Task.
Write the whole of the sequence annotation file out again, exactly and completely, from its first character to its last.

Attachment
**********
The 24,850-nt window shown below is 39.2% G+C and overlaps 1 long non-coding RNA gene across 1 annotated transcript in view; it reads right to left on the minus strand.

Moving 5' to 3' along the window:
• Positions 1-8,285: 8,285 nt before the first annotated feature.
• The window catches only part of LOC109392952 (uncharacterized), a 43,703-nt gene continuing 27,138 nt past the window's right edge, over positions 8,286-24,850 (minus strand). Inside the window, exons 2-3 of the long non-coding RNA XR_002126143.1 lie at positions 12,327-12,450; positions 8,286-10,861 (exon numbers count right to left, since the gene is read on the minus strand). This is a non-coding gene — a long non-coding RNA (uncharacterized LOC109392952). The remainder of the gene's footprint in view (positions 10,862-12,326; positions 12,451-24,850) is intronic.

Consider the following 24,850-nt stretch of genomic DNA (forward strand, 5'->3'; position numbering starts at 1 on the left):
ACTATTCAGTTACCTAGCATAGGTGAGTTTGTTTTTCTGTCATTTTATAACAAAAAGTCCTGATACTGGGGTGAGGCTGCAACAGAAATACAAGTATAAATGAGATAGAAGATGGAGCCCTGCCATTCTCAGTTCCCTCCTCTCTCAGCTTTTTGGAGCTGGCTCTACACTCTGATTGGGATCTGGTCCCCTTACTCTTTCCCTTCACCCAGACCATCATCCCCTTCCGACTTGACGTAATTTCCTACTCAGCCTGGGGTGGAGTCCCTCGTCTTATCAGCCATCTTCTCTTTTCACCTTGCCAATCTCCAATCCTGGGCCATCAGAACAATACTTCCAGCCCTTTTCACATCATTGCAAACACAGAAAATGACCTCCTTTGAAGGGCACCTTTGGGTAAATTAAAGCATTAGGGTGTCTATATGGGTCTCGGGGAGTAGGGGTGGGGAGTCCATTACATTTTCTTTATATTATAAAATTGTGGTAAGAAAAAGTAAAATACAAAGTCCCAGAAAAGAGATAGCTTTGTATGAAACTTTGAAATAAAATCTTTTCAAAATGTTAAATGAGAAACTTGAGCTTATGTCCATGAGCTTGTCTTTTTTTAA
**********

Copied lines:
The 24,850-nt window shown below is 39.2% G+C and overlaps 1 long non-coding RNA gene across 1 annotated transcript in view; it reads right to left on the minus strand.

Moving 5' to 3' along the window:
• Positions 1-8,285: 8,285 nt before the first annotated feature.
• The window catches only part of LOC109392952 (uncharacterized), a 43,703-nt gene continuing 27,138 nt past the window's right edge, over positions 8,286-24,850 (minus strand). Inside the window, exons 2-3 of the long non-coding RNA XR_002126143.1 lie at positions 12,327-12,450; positions 8,286-10,861 (exon numbers count right to left, since the gene is read on the minus strand). This is a non-coding gene — a long non-coding RNA (uncharacterized LOC109392952). The remainder of the gene's footprint in view (positions 10,862-12,326; positions 12,451-24,850) is intronic.

Consider the following 24,850-nt stretch of genomic DNA (forward strand, 5'->3'; position numbering starts at 1 on the left):
ACTATTCAGTTACCTAGCATAGGTGAGTTTGTTTTTCTGTCATTTTATAACAAAAAGTCCTGATACTGGGGTGAGGCTGCAACAGAAATACAAGTATAAATGAGATAGAAGATGGAGCCCTGCCATTCTCAGTTCCCTCCTCTCTCAGCTTTTTGGAGCTGGCTCTACACTCTGATTGGGATCTGGTCCCCTTACTCTTTCCCTTCACCCAGACCATCATCCCCTTCCGACTTGACGTAATTTCCTACTCAGCCTGGGGTGGAGTCCCTCGTCTTATCAGCCATCTTCTCTTTTCACCTTGCCAATCTCCAATCCTGGGCCATCAGAACAATACTTCCAGCCCTTTTCACATCATTGCAAACACAGAAAATGACCTCCTTTGAAGGGCACCTTTGGGTAAATTAAAGCATTAGGGTGTCTATATGGGTCTCGGGGAGTAGGGGTGGGGAGTCCATTACATTTTCTTTATATTATAAAATTGTGGTAAGAAAAAGTAAAATACAAAGTCCCAGAAAAGAGATAGCTTTGTATGAAACTTTGAAATAAAATCTTTTCAAAATGTTAAATGAGAAACTTGAGCTTATGTCCATGAGCTTGTCTTTTTTTAA